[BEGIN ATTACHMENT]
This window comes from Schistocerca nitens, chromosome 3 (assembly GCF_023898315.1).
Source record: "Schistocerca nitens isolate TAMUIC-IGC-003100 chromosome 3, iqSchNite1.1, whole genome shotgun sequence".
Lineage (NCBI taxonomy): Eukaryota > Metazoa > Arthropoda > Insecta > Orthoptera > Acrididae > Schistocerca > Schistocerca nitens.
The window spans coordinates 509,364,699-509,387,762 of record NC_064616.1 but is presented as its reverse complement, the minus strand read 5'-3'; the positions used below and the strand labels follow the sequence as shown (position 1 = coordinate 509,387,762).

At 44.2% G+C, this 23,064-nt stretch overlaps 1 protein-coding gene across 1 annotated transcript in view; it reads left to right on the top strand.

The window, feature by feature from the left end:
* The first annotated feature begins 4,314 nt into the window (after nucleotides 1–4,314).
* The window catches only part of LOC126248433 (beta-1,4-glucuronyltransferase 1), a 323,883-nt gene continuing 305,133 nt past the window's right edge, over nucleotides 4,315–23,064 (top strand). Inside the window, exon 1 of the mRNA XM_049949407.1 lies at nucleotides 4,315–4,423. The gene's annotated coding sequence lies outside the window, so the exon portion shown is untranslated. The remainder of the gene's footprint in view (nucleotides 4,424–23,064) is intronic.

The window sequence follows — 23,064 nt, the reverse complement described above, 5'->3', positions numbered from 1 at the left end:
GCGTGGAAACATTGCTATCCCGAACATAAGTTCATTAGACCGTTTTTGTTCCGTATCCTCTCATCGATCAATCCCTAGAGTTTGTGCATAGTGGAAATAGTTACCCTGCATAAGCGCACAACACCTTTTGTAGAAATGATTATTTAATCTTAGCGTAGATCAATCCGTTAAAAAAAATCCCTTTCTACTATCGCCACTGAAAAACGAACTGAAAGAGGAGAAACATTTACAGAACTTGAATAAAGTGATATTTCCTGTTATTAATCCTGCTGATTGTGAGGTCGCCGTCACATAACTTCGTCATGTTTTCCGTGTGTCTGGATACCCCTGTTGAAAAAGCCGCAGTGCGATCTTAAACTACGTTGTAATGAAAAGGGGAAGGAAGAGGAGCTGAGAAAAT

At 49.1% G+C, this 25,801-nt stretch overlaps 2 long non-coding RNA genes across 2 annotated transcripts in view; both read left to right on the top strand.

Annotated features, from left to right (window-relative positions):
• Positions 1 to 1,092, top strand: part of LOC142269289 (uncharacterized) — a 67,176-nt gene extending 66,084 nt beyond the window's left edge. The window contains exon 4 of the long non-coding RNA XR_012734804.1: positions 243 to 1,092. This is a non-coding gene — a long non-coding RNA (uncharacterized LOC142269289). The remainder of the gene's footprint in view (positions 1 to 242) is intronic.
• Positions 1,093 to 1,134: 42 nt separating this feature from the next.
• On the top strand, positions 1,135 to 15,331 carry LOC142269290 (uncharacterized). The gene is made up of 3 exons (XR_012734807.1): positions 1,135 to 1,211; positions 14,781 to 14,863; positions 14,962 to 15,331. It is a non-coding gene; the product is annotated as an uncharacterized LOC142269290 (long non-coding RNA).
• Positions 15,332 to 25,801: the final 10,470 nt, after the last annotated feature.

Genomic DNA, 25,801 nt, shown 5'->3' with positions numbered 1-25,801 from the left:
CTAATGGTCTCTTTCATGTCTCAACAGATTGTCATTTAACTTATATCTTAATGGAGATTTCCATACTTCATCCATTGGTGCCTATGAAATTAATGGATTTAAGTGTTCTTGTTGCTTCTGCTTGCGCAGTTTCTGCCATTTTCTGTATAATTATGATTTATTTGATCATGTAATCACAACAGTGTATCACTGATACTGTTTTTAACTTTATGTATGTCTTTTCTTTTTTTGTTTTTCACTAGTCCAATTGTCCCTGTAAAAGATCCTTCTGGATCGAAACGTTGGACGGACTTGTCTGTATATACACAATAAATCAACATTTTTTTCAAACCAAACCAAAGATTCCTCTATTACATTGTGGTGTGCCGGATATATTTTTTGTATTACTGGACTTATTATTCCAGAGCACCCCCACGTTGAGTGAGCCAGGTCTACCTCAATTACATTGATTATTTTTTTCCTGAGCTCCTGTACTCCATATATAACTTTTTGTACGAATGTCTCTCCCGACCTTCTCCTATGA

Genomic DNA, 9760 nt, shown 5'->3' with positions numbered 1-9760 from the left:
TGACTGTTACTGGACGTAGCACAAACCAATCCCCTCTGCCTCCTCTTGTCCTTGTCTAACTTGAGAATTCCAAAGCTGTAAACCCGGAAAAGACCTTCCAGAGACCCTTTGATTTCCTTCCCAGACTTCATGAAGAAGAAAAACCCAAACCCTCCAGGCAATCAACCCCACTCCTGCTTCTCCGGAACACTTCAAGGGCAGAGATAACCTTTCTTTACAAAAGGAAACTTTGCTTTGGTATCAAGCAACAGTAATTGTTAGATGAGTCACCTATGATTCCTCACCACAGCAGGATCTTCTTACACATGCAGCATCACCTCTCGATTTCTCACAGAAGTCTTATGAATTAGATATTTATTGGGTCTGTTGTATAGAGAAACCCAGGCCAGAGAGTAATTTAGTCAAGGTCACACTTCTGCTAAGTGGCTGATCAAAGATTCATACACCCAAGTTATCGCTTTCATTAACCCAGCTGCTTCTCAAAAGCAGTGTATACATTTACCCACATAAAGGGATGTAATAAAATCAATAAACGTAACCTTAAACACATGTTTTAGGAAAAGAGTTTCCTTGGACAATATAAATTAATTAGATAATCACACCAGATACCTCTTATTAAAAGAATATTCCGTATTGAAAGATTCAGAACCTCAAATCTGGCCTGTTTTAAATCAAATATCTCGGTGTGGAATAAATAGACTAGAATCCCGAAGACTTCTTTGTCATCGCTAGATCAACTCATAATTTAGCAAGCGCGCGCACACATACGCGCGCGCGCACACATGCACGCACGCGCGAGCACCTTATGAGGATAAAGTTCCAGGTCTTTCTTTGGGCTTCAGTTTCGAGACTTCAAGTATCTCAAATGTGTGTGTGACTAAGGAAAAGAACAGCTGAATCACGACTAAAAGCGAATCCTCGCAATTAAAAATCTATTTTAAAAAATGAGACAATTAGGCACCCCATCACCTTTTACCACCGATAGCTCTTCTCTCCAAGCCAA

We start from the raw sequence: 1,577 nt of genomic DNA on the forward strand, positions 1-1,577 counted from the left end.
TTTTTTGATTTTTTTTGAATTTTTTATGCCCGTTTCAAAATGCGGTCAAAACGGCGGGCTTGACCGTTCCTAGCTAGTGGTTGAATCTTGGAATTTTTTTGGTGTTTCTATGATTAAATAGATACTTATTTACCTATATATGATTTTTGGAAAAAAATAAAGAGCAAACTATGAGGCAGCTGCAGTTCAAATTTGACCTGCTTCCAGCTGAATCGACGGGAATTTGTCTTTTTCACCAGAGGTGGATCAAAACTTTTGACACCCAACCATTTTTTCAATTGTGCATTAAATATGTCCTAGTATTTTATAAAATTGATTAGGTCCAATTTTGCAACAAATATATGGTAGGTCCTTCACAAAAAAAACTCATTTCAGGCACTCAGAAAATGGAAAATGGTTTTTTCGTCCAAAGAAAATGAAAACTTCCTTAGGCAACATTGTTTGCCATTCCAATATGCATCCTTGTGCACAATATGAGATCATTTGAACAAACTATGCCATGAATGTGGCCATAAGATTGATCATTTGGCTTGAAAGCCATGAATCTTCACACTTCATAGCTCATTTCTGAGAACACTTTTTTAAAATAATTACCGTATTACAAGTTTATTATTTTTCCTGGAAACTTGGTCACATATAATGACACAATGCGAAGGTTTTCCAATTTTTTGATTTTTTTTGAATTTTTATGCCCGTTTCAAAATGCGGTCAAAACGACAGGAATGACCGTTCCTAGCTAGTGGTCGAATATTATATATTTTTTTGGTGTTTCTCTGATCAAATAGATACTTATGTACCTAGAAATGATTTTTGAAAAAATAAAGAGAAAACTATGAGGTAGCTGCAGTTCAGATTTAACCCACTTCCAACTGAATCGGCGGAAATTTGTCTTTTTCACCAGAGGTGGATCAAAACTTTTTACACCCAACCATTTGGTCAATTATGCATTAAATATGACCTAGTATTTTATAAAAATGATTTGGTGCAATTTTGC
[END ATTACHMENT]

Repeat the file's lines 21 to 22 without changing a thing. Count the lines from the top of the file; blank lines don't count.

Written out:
We start from the raw sequence: 1,577 nt of genomic DNA on the forward strand, positions 1-1,577 counted from the left end.
TTTTTTGATTTTTTTTGAATTTTTTATGCCCGTTTCAAAATGCGGTCAAAACGGCGGGCTTGACCGTTCCTAGCTAGTGGTTGAATCTTGGAATTTTTTTGGTGTTTCTATGATTAAATAGATACTTATTTACCTATATATGATTTTTGGAAAAAAATAAAGAGCAAACTATGAGGCAGCTGCAGTTCAAATTTGACCTGCTTCCAGCTGAATCGACGGGAATTTGTCTTTTTCACCAGAGGTGGATCAAAACTTTTGACACCCAACCATTTTTTCAATTGTGCATTAAATATGTCCTAGTATTTTATAAAATTGATTAGGTCCAATTTTGCAACAAATATATGGTAGGTCCTTCACAAAAAAAACTCATTTCAGGCACTCAGAAAATGGAAAATGGTTTTTTCGTCCAAAGAAAATGAAAACTTCCTTAGGCAACATTGTTTGCCATTCCAATATGCATCCTTGTGCACAATATGAGATCATTTGAACAAACTATGCCATGAATGTGGCCATAAGATTGATCATTTGGCTTGAAAGCCATGAATCTTCACACTTCATAGCTCATTTCTGAGAACACTTTTTTAAAATAATTACCGTATTACAAGTTTATTATTTTTCCTGGAAACTTGGTCACATATAATGACACAATGCGAAGGTTTTCCAATTTTTTGATTTTTTTTGAATTTTTATGCCCGTTTCAAAATGCGGTCAAAACGACAGGAATGACCGTTCCTAGCTAGTGGTCGAATATTATATATTTTTTTGGTGTTTCTCTGATCAAATAGATACTTATGTACCTAGAAATGATTTTTGAAAAAATAAAGAGAAAACTATGAGGTAGCTGCAGTTCAGATTTAACCCACTTCCAACTGAATCGGCGGAAATTTGTCTTTTTCACCAGAGGTGGATCAAAACTTTTTACACCCAACCATTTGGTCAATTATGCATTAAATATGACCTAGTATTTTATAAAAATGATTTGGTGCAATTTTGC